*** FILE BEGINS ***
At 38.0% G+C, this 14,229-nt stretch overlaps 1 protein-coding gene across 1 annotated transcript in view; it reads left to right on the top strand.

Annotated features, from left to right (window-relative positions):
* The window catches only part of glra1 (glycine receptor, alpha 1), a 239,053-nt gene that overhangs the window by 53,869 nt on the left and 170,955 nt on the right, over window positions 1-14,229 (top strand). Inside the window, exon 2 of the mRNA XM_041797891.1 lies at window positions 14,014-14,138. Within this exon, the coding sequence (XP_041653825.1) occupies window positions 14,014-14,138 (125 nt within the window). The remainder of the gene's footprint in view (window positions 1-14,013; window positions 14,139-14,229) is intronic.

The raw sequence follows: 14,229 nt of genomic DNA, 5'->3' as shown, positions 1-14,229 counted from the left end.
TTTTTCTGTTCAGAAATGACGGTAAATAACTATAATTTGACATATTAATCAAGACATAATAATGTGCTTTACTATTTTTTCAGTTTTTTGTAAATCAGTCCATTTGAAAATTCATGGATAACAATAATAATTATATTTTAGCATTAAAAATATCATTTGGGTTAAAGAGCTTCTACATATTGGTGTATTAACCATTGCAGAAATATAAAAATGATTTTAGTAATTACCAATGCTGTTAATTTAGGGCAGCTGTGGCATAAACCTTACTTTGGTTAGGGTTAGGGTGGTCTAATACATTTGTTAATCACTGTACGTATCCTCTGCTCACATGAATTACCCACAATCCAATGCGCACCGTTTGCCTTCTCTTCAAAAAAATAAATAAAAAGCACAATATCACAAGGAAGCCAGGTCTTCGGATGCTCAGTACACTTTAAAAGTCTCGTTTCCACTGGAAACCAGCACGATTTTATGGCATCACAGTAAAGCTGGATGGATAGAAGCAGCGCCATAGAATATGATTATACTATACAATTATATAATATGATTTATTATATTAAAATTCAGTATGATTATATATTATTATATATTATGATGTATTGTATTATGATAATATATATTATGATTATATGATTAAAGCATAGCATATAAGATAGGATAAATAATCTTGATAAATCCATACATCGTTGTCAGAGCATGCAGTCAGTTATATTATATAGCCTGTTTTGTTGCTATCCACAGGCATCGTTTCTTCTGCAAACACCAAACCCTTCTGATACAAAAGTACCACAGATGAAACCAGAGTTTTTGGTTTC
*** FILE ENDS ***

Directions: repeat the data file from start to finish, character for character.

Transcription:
At 38.0% G+C, this 14,229-nt stretch overlaps 1 protein-coding gene across 1 annotated transcript in view; it reads left to right on the top strand.

Annotated features, from left to right (window-relative positions):
* The window catches only part of glra1 (glycine receptor, alpha 1), a 239,053-nt gene that overhangs the window by 53,869 nt on the left and 170,955 nt on the right, over window positions 1-14,229 (top strand). Inside the window, exon 2 of the mRNA XM_041797891.1 lies at window positions 14,014-14,138. Within this exon, the coding sequence (XP_041653825.1) occupies window positions 14,014-14,138 (125 nt within the window). The remainder of the gene's footprint in view (window positions 1-14,013; window positions 14,139-14,229) is intronic.

The raw sequence follows: 14,229 nt of genomic DNA, 5'->3' as shown, positions 1-14,229 counted from the left end.
TTTTTCTGTTCAGAAATGACGGTAAATAACTATAATTTGACATATTAATCAAGACATAATAATGTGCTTTACTATTTTTTCAGTTTTTTGTAAATCAGTCCATTTGAAAATTCATGGATAACAATAATAATTATATTTTAGCATTAAAAATATCATTTGGGTTAAAGAGCTTCTACATATTGGTGTATTAACCATTGCAGAAATATAAAAATGATTTTAGTAATTACCAATGCTGTTAATTTAGGGCAGCTGTGGCATAAACCTTACTTTGGTTAGGGTTAGGGTGGTCTAATACATTTGTTAATCACTGTACGTATCCTCTGCTCACATGAATTACCCACAATCCAATGCGCACCGTTTGCCTTCTCTTCAAAAAAATAAATAAAAAGCACAATATCACAAGGAAGCCAGGTCTTCGGATGCTCAGTACACTTTAAAAGTCTCGTTTCCACTGGAAACCAGCACGATTTTATGGCATCACAGTAAAGCTGGATGGATAGAAGCAGCGCCATAGAATATGATTATACTATACAATTATATAATATGATTTATTATATTAAAATTCAGTATGATTATATATTATTATATATTATGATGTATTGTATTATGATAATATATATTATGATTATATGATTAAAGCATAGCATATAAGATAGGATAAATAATCTTGATAAATCCATACATCGTTGTCAGAGCATGCAGTCAGTTATATTATATAGCCTGTTTTGTTGCTATCCACAGGCATCGTTTCTTCTGCAAACACCAAACCCTTCTGATACAAAAGTACCACAGATGAAACCAGAGTTTTTGGTTTC